A 32-year-old woman who visited a rural area outside of Moscow returned home with a surprising stowaway—in her face. And it was a restless one at that, according to a short report published this week in the ().
After her trip, she noticed an unusual lump on her cheek, below her left eye.
Five days later it was gone, but another had formed just above her left eye. Ten days after that, a lump resurfaced on her upper lip, causing massive swelling.
To track the progress of her roving blemish, she took selfies. In reports to doctors, she said that the nodules caused some burning and itchiness but no other symptoms or problems. She also noted her recent trip and recalled being frequently bitten by mosquitoes.
Doctors determined that the wandering wart was actually a marauding parasite, likely transmitted by a mosquito bite on her trip. Using forceps, they pinned it down and surgically removed the long, thin, yellowish stowaway. Subsequent genetic tests identified the worm as a
are parasitic worms that primarily prey on dogs and other carnivores and move around via mosquitoes—they only infect humans by accident. They tend to be found in parts of Europe, Asia, and Africa, where they’ve been known to grow up to 170 millimeters long and live up to 10 years. The Centers for Disease Control and Prevention reports that are not found in the US, but the country does harbor relatives , which cause heartworm disease in dogs, and , which affect raccoons.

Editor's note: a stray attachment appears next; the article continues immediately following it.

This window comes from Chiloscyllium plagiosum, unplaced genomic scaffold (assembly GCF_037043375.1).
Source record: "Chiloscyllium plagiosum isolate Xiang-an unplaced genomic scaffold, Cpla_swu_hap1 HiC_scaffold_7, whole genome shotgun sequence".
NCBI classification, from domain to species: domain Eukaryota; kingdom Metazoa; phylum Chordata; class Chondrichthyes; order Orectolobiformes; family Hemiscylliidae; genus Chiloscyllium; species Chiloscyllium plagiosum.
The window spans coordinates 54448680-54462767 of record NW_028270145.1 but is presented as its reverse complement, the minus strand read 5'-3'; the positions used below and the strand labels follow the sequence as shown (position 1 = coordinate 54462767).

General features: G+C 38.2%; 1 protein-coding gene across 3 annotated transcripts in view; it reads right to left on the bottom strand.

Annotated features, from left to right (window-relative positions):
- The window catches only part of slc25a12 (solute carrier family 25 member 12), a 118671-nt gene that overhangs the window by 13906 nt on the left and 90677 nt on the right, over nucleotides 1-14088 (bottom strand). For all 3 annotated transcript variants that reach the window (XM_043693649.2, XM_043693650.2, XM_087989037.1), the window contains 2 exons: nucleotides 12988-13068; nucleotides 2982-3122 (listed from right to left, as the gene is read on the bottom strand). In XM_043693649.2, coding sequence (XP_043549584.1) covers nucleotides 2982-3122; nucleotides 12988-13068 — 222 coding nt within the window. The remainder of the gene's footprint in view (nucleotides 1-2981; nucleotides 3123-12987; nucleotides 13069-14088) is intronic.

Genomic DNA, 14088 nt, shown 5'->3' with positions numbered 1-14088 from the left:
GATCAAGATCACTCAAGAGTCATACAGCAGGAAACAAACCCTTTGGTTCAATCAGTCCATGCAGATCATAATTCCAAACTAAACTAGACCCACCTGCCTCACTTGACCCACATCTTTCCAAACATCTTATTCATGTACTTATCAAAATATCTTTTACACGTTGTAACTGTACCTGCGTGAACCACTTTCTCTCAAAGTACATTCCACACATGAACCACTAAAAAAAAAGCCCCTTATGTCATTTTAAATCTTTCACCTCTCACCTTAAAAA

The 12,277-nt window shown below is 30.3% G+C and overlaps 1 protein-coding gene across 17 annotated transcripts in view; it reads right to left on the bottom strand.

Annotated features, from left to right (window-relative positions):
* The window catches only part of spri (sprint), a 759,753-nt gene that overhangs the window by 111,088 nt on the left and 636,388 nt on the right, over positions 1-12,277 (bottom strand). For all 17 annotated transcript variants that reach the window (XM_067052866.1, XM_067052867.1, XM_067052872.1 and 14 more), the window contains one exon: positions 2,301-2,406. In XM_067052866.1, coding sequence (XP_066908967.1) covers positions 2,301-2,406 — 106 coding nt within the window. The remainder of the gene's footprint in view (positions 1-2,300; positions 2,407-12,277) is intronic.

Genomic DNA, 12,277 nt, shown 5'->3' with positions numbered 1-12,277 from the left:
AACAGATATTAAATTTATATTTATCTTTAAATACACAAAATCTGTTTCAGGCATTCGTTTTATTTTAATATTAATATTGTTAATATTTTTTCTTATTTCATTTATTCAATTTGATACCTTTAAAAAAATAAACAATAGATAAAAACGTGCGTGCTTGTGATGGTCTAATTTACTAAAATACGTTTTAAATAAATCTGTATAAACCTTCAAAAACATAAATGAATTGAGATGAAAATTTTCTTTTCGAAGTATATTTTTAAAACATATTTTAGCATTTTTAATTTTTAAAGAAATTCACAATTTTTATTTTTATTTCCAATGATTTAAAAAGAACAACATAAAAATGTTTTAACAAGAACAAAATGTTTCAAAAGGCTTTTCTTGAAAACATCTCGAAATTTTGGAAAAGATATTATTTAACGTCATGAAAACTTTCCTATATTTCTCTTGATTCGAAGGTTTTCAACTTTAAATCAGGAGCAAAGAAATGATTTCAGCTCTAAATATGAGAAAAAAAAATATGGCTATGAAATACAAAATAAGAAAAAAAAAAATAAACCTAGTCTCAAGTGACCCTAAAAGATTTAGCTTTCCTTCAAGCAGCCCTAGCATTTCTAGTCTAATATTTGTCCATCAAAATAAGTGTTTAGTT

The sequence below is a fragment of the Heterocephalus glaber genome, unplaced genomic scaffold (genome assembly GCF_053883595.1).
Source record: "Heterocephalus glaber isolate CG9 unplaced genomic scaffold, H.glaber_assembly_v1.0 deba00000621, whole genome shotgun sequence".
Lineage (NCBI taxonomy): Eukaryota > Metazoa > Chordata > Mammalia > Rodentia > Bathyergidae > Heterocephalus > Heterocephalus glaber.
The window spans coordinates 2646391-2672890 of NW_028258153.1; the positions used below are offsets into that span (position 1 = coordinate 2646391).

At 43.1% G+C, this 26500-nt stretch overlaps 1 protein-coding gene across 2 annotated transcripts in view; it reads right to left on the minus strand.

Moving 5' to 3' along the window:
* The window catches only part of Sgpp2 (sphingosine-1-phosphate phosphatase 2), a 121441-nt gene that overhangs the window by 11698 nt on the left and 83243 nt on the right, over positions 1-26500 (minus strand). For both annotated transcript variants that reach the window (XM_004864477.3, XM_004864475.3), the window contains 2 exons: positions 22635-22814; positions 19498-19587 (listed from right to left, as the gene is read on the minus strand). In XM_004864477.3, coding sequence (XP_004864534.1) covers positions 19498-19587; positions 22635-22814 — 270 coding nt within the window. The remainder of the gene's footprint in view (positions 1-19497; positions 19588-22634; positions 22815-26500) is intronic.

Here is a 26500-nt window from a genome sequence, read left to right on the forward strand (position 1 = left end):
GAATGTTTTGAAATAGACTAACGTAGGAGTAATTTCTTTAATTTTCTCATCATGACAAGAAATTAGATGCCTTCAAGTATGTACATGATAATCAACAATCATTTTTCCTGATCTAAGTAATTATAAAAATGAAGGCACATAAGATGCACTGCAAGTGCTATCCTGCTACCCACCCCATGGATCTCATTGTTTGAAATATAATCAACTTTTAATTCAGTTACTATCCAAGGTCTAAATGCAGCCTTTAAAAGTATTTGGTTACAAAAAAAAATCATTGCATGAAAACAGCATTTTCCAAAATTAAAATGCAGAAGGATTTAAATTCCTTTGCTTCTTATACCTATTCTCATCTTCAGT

In their preferred canine host, dwell in tissue under the skin, and the females release larvae into the blood stream. Those larvae then get picked up by biting mosquitoes, which incubate the mini mooches before transferring them to new hosts at their next blood meal. In humans, are caught crawling under the skin by victims noticing shifting subcutaneous nodules, as did the woman in the case report. Doctors sometimes call this “creeping eruption.” In rare cases, the worms can squirm into organs, such as lungs, breasts, male genitalia, and eyes.
The lead author of the report in , Vladimir Kartashev, an infectious disease expert at Rostov State Medical University in Rostov-na-Donu, Russia, told in an email that is an “emerging disease” in the western part of the former Soviet Union and certain parts of Europe. Since 1997, he said that there have been more than 4,000 cases in the region, particularly in Russia and Ukraine.
Luckily, the worms are easy to remove and, once yanked out, cause no lasting problems. The woman in the case in reportedly made a full recovery.